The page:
Referring to the exemplary printer 10 of FIG. 1, all of its operations and functions may be controlled by programmed microprocessors, as described above, at centralized, distributed, or remote system-server locations, any of which are schematically illustrated here by the controller 50. A single photoreceptor belt 12 may be successively charged, ROS (raster output scanner) imaged, and developed with black or any or all primary colors toners by a plurality of imaging stations. In this example, these plural imaging stations include respective ROS's 15A, 15B, 15C, 15D, and 15E; and associated developer units 50A, 50B, 50C, 50D, and 50E. A composite plural color imaged area 30, as shown in FIG. 2, may thus be formed in each desired image area in a single revolution of the belt 12 with this exemplary printer 10, providing accurate registration can be obtained. Two MOB sensors (20A in FIGS. 1, 20A and 20B in FIG. 2) are schematically illustrated, and will be further described herein in connection with such registration.

In embodiments 50A-D are used to develop black, cyan, yellow, and magenta, respectively. These images are developed successively on the photoreceptor belt before being transferred to a sheet of paper.

In FIG. 2 it may be seen that toner registration mark images 32 have been formed along both sides of the photoreceptor belt 12, adjacent but outside of its imaged area 30, as will be further described. These marks 32 can have any of a variety of shapes and the illustrated shapes are meant to be exemplary only. Examples of other types of MOB are, for example, given in the U.S. Pat. No. 6,300,968, issued Oct. 9, 2001. The particular shape of the marks is not important to the present invention. These marks are used to ensure that images drawn on the belt at different stations are aligned with each other, and particularly to ensure that each color is drawn in the appropriate place. When printing multi-color documents it is important to keep the colors aligned.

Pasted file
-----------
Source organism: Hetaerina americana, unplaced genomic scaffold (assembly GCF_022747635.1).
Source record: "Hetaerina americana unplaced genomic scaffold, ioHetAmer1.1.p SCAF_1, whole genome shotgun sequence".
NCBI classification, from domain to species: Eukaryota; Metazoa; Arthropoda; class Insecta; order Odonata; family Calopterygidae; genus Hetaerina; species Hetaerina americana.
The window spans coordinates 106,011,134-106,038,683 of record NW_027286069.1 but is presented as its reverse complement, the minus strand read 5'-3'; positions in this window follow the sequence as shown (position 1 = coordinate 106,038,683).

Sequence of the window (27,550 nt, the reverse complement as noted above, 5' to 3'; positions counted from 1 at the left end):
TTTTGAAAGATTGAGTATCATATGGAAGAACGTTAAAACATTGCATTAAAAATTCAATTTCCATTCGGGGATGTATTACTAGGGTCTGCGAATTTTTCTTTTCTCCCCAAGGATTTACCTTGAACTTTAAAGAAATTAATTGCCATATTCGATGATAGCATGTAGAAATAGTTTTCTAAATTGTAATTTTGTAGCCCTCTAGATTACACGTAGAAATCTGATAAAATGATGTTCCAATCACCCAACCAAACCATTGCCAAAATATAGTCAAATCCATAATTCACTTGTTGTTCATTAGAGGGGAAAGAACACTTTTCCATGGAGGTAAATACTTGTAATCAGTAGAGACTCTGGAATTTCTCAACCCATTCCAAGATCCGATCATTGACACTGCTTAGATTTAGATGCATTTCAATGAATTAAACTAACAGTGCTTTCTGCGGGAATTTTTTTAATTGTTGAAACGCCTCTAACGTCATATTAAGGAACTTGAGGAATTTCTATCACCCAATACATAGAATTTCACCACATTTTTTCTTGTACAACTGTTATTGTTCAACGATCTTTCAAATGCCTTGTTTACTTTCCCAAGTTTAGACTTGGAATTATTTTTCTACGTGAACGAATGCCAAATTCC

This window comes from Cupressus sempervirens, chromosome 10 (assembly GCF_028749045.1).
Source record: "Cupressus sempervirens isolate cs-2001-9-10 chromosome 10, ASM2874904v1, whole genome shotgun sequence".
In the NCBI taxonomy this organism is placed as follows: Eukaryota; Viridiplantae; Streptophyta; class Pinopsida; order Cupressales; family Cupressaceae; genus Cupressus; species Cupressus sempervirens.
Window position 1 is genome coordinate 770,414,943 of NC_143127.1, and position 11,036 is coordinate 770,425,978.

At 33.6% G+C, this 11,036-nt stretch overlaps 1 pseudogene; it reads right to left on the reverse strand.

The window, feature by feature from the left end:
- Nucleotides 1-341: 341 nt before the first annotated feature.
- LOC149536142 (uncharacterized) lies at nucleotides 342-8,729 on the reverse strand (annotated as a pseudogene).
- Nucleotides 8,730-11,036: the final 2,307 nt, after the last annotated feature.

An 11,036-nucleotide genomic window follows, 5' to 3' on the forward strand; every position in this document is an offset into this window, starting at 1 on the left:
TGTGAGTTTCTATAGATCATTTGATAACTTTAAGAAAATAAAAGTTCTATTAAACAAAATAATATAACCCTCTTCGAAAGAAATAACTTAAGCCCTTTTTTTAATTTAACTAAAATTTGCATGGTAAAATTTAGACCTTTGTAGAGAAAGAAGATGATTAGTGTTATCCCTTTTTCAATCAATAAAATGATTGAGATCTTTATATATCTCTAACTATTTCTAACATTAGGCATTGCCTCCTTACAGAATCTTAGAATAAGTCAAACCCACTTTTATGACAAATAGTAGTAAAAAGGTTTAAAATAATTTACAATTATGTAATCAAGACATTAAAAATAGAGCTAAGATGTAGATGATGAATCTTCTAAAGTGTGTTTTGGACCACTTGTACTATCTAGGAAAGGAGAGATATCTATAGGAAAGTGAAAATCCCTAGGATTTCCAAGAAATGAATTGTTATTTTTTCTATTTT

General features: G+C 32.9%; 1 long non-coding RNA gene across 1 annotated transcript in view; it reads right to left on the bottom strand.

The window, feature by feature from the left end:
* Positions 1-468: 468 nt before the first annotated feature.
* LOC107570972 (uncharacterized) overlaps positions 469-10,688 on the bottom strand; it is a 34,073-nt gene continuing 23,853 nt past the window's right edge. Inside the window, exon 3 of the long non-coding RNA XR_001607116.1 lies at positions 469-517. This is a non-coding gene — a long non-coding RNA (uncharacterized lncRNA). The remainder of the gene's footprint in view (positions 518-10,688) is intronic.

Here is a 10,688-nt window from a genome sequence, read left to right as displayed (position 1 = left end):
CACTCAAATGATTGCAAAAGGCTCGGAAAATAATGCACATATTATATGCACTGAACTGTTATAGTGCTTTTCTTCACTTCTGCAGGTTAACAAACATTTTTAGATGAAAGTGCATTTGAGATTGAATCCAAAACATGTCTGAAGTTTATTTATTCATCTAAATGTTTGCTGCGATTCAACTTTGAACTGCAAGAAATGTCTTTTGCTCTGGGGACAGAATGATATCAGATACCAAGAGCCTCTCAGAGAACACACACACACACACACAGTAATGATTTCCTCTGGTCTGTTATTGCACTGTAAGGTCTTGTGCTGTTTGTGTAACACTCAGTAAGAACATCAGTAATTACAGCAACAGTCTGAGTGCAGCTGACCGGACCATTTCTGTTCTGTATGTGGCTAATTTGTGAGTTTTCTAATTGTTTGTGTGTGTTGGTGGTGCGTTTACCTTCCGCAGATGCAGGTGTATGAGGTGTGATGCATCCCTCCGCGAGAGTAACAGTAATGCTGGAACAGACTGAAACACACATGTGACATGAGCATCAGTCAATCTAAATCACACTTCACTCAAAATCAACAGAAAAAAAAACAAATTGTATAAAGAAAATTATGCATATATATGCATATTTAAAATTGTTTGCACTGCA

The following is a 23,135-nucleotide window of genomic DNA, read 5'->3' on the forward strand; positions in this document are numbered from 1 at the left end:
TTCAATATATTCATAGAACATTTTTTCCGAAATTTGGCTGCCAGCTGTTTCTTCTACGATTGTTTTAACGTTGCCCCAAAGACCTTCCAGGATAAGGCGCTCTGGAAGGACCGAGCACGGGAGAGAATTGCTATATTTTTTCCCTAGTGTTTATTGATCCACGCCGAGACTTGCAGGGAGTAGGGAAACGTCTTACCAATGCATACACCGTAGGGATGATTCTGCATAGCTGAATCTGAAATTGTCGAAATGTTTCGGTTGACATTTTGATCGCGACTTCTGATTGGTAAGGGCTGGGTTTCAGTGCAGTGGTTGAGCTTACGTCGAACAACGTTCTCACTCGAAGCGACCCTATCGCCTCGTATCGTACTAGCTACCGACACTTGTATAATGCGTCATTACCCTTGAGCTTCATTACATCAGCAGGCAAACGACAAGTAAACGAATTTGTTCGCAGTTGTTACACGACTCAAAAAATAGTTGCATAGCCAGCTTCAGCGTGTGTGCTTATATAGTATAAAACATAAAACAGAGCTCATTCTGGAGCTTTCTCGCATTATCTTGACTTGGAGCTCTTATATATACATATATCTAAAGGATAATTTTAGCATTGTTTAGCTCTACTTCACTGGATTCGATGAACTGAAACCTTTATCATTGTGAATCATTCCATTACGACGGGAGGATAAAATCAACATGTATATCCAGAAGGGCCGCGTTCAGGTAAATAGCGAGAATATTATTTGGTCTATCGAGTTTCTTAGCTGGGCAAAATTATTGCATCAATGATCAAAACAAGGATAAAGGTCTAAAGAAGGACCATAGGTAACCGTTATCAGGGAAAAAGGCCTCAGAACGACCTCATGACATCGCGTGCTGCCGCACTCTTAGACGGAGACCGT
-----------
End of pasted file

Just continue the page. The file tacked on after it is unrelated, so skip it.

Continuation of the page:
MOB registration marks corresponding to different toner colors are imaged and developed in close alignment both with respect to each other and with respect to the MOB sensors 20A, 20B. U.S. Pat. No. 6,275,244 discloses an exemplary image-on-image (IOI), or color on color, registration setup system, the subject matter of which has already been incorporated in its entirety. The IOI registration setup aligns the MOB registration marks 32 along the sides of the belt with the MOB sensors 20A, 20B. After IOI registration setup has been performed, all the colors—magenta, yellow, cyan, and black—are aligned to each other, and the MOB registration marks are centered under the MOB sensors 20A, 20B. By way of background, an exemplary registration system includes the following elements: an initial image registration or setup mode, an expanded chevron registration mode, and a standard regular or fine registration mode.